And if you want to turn to it, then you can anchor this in your mind, but I'm going to read it for you in any case. We could turn to a number of verses, but we're staying just here for point of application. Ephesians 2.19, consequently, he says, You are no longer foreigners and aliens, but fellow citizens with God's people and members of God's household, built on the foundation of the apostles and prophets, with Christ Jesus himself as the chief cornerstone. So notice immediately that the building that is being described here is spiritual rather than physical. In a physical building, there would be a cornerstone set in its rightful place. Here, says Paul, Jesus himself is the cornerstone. And in him the whole building is joined together and rises to become a holy temple in the Lord. So back in Ecclesiastes 5, in the days of the solemn temple, in the days of the worship of Jerusalem and Zion, all of the emphasis was on this physical building. But now he says, verse 22, In him, in Christ, you too are being built together to become a dwelling in which God lives by his Spirit.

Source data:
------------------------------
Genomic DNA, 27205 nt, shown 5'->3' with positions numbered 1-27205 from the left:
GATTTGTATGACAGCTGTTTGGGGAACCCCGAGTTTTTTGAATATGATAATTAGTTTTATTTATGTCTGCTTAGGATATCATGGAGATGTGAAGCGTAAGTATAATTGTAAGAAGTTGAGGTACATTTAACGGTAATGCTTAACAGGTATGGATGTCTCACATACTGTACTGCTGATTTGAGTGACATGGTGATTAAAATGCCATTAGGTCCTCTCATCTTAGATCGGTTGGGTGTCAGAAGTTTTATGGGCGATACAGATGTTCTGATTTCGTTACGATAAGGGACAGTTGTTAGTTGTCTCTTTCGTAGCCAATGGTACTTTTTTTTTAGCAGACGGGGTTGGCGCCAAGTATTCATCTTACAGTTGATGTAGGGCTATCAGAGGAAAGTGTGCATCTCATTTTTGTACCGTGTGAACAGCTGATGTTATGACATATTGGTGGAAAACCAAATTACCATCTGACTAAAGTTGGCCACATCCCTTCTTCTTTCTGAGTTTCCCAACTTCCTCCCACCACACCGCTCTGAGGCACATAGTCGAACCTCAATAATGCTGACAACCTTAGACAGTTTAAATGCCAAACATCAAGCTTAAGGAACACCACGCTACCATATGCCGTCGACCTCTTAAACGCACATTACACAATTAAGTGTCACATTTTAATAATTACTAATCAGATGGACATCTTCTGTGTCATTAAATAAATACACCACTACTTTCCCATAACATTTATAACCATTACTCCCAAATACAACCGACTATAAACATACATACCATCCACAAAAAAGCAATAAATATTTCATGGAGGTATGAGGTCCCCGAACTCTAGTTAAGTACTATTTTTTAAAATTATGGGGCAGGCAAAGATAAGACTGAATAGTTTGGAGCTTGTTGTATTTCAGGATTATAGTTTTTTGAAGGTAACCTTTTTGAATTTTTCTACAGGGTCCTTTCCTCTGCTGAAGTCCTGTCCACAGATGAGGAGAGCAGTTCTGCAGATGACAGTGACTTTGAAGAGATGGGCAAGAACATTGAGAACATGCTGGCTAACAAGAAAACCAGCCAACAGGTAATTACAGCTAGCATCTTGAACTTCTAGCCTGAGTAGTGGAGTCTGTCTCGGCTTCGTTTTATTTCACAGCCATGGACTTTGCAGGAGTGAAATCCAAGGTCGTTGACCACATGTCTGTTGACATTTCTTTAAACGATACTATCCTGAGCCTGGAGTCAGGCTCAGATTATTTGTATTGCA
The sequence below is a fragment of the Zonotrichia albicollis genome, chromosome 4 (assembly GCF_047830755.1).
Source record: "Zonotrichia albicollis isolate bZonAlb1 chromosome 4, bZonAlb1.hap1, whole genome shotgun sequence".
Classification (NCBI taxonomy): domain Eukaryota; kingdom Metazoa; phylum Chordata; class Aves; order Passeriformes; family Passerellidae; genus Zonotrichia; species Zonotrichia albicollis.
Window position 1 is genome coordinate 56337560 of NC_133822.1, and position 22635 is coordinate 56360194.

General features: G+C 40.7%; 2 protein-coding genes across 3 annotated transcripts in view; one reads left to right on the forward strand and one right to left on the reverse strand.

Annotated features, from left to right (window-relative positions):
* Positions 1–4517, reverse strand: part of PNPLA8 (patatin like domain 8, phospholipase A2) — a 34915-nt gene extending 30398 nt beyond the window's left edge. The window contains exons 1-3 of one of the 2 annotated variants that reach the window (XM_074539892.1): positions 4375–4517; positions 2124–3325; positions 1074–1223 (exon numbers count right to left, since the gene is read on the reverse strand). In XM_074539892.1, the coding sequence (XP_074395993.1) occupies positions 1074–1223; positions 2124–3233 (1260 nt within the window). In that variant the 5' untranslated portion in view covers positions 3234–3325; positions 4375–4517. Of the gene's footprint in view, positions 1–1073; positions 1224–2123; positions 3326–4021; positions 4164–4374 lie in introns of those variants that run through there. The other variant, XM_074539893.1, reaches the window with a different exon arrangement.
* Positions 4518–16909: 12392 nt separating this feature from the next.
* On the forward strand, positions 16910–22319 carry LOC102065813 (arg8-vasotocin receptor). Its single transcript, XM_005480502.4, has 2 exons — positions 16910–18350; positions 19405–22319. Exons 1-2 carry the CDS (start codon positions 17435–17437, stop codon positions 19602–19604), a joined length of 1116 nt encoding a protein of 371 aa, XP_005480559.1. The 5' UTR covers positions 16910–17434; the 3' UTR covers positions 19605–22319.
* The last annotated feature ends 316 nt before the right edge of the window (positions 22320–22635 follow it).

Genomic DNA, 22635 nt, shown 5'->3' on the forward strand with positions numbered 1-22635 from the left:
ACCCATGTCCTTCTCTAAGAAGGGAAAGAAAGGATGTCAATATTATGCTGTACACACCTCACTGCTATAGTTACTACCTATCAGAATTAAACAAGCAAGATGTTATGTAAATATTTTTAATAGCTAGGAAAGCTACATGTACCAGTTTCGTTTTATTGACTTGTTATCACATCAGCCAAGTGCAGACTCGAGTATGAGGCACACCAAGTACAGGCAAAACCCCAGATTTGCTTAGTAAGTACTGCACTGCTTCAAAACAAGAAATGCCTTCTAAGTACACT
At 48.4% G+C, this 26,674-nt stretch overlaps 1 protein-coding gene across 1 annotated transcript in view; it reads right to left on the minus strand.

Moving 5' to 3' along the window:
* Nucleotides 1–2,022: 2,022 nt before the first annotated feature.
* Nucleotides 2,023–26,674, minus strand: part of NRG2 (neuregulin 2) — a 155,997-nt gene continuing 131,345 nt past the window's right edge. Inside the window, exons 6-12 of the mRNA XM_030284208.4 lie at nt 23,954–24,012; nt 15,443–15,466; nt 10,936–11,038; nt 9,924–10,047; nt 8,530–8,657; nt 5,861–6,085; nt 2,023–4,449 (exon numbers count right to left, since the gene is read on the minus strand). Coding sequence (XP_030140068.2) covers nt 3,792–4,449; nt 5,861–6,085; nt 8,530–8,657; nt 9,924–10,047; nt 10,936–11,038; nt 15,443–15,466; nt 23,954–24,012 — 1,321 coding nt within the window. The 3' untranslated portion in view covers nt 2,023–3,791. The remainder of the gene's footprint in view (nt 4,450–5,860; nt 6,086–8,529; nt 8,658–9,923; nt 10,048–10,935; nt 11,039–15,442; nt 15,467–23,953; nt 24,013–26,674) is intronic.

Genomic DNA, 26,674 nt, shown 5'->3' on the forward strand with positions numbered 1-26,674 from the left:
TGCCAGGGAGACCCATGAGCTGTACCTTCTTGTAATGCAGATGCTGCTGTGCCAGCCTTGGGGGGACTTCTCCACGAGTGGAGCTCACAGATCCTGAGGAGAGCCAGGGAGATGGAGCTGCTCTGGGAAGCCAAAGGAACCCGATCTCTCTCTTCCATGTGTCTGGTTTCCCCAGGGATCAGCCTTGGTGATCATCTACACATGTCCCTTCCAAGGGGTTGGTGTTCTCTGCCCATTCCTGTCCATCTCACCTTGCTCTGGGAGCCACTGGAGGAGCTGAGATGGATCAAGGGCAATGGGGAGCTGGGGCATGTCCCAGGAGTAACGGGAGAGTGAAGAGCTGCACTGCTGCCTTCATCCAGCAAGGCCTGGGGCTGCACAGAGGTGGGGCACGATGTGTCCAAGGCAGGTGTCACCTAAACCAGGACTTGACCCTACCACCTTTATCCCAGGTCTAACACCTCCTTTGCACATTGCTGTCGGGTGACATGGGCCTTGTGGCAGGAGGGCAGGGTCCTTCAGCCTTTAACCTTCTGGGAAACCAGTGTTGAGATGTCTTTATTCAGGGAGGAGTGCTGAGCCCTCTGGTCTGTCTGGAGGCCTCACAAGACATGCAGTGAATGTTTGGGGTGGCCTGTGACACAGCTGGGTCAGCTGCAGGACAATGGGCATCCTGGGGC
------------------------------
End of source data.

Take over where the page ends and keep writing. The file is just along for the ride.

Okay? So while architecture is not unimportant, it is not the most significant thing. Because what God has chosen to do now is to send his Spirit to dwell amongst his people, and it is the family which makes a house a home.

But we understand that from our own families, don't we? Or from visiting famous homes of famous historical families. For example, the Vanderbilts. Is it in Asheville, North Carolina? Magnificent structure. You go around it, you put the earphones on, and the voice tells you, And in this room, this is where Mr. Vanderbilt did this, and he did that, and this was his study, and so on. And it's quite fascinating, but it's lifeless. And I find myself walking around saying, If only Vanderbilt was here!